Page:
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The Birthday Ballby Lois Lowry
Synopses & Reviews
Princess Patricia Priscilla's sixteenth birthday is in one week. That means she has seven days before her birthday ball, and seven days before the moment when she must select a suitor to marry.
Oh, dear. Seven days is not a very long time, sixteen is not very old, and Princess Patricia Priscilla's prospective suitors consist of a dirty duke, a foppish prince, and foul-mouthed conjoined counts.
Princess Patricia Pricilla is not terribly optimistic about the whole affair.
And so, with her cat Delicious in tow, Princess Pat sneaks off to join the peasant children each day at the schoolhouse in hopes of finding out just what she's been missing before she must resign herself to a wretched future. But after meeting Fred, Nell, Liz the norphan, and a rather dreamy schoolmaster, Princess Pat wonders if perhaps the plans for her Birthday Ball might require one or two adjustments. . .
Princess Patricia Priscilla is bored with her royal life and the excitement surrounding her sixteenth birthday ball. Doomed to endure courtship by three grotesquely unappealing noblemen, she escapes her fateand#8212;for a week. Disguised as a peasant, she attends the village school as the smart new girl, and#8220;Pat,and#8221; and attracts friends and the attention of the handsome schoolmaster. Disgusting suitors, lovable peasants, and the clueless king and queen collide at the ball, where Princess Patricia Priscilla calls the shots. What began as a cure for boredom becomes a chance for Princess Patricia Priscilla to break the rules and marry the man she loves.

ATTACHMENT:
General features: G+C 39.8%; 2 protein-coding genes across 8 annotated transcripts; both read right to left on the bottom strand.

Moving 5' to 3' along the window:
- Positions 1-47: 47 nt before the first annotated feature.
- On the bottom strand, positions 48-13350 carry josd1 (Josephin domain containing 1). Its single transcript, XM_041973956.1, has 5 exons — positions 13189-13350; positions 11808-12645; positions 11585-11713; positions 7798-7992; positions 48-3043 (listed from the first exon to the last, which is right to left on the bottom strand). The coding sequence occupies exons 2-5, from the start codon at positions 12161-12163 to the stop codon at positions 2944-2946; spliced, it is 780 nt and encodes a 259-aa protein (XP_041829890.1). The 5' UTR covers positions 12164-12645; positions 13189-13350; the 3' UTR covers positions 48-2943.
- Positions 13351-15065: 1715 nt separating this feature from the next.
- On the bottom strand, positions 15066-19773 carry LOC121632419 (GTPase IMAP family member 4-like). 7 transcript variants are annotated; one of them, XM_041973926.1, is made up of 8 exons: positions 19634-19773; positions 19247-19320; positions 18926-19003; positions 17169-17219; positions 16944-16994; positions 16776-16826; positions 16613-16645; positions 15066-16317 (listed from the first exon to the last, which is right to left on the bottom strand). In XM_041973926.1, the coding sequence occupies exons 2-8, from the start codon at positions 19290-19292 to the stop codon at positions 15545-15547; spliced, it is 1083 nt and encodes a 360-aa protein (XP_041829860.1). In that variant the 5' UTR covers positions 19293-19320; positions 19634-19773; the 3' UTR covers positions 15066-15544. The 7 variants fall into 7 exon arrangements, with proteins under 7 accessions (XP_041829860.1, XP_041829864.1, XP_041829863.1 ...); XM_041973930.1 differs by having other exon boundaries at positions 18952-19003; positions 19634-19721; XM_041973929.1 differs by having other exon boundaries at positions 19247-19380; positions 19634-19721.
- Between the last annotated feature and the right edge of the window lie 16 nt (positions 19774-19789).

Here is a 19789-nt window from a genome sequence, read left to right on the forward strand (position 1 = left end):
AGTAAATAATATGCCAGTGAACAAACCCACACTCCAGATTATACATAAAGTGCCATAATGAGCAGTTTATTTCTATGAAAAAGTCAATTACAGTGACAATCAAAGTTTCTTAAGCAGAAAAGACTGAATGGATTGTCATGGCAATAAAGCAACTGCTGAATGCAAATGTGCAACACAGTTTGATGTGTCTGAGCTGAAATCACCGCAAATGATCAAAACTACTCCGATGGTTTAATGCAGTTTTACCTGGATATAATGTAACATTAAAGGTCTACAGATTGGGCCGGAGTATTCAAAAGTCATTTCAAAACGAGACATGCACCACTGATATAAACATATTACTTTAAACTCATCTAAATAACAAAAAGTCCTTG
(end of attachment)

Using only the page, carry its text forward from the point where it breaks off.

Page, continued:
A wry, dry, laugh-out-loud princess tale by the hilarious Lois Lowry, with illustrations by Pulitzer Prizeand#8211;winning cartoonist Jules Feiffer. Princess Patricia Priscilla is bored with her royal life and the excitement surrounding her sixteenth birthday ball. Doomed to endure courtship by three grotesquely unappealing noblemen, she adopts a peasant disguise and escapes her fateand#8212;for a week. In this tale of mistaken identity, creamed pigeons, and young love, the two-time Newbery medalist Lois Lowry compares princesses to peasants and finds them to be exactly the same in all the important ways.
About the Author
Jules Feiffer's artistic sensibility permeates a wide range of creative work, from his Pulitzer-winning comic strip in the Village Voice, to his Obie Award-winning play Little Murders, to his Oscar-winning anti-military short subject animation, Munro, to his beloved illustrations for The Phantom Tollbooth. Feiffer's cartoons have appeared in The New Yorker, Esquire, Playboy, and The Nation, and he was commissioned by The New York Times to create its first op-ed page comic strip which ran monthly until 2000, when Feiffer decided to start off the new millennium by giving up cartooning. Taking inspiration from his three daughters spanning three generations, he has reinvented himself as a children's book author. His first book, The Man in the Ceiling, was selected by Publisher's Weekly and the New York Public Library as one of the year's best children's books.
A former instructor at the Yale School of Drama and Northwestern University, Feiffer is now an adjunct professor at Southampton College, a member of the Dramatists Guild Council and has been elected to the American Academy of Arts and Letters. This is his first book with Houghton Mifflin.
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